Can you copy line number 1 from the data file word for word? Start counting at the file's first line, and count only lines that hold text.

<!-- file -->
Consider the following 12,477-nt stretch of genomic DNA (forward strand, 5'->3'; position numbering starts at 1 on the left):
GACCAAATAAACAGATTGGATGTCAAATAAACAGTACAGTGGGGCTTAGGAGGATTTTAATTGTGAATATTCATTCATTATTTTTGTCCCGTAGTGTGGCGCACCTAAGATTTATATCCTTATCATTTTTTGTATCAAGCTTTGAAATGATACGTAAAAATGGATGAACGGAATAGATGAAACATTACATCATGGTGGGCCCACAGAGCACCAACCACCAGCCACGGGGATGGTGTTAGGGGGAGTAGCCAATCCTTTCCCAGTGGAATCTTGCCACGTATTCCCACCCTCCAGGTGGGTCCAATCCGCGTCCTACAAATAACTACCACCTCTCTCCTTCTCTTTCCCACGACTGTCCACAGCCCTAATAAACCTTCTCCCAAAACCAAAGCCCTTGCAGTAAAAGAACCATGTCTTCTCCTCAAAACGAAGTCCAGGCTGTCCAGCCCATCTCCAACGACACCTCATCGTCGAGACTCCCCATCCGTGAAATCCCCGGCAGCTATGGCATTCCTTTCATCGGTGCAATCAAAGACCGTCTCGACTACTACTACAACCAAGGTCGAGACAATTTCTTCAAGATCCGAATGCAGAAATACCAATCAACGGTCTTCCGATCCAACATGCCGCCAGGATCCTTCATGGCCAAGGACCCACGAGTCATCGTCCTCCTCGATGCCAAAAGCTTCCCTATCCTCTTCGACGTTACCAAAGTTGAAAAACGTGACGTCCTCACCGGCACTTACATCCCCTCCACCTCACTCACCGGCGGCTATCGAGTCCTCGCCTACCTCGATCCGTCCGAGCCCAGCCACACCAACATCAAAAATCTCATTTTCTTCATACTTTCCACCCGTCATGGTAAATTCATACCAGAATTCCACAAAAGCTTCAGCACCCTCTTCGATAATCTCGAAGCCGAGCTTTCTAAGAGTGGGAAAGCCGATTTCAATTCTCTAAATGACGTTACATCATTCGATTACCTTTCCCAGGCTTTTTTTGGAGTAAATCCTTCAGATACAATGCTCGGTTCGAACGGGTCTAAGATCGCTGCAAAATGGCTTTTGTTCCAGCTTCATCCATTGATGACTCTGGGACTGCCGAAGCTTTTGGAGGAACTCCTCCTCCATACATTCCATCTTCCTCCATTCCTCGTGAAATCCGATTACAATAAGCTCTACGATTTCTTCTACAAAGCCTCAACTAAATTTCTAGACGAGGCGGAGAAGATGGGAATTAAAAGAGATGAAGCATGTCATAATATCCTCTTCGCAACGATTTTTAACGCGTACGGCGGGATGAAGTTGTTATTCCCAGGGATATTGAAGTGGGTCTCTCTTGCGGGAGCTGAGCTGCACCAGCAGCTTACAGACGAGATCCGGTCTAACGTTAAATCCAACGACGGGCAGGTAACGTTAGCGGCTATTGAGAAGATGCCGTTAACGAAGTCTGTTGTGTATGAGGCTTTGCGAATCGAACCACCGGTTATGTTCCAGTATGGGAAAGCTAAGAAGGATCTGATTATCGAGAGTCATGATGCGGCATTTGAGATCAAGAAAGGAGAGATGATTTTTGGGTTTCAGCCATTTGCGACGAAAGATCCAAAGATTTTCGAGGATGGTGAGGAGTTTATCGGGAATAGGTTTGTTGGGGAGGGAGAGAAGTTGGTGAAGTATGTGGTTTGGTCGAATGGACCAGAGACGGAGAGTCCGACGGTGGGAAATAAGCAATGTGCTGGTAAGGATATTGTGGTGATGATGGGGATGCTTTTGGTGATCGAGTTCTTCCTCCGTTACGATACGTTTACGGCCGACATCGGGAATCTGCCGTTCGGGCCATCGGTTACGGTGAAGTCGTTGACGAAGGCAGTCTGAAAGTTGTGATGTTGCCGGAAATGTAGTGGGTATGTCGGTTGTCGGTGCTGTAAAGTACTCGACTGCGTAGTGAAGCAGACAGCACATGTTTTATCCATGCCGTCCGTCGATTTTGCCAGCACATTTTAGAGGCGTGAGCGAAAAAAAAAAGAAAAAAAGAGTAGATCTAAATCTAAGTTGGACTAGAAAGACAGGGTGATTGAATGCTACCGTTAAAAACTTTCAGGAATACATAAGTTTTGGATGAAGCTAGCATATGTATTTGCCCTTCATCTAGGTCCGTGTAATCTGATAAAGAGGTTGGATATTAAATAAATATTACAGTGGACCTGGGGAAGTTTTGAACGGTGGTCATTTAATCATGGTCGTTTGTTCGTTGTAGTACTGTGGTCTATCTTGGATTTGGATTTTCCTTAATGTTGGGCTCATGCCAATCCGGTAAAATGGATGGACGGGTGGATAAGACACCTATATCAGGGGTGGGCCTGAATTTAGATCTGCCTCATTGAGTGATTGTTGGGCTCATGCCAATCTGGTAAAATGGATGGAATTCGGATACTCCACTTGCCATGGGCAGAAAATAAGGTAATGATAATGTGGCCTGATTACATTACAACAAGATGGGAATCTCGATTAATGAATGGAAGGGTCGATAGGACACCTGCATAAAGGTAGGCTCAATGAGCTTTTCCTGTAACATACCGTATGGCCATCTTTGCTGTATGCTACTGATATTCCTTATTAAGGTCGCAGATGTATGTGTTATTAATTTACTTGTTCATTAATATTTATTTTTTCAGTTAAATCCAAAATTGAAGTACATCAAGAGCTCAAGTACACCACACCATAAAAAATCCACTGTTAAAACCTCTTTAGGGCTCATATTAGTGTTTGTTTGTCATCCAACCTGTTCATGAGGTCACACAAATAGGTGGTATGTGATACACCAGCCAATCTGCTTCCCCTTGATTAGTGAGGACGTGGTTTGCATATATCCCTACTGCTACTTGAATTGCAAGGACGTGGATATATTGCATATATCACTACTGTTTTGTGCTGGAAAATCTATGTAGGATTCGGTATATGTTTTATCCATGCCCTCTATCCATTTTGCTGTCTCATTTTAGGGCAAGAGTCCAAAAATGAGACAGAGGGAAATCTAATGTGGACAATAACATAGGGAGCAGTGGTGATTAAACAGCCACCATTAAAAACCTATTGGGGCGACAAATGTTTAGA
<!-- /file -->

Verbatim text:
Consider the following 12,477-nt stretch of genomic DNA (forward strand, 5'->3'; position numbering starts at 1 on the left):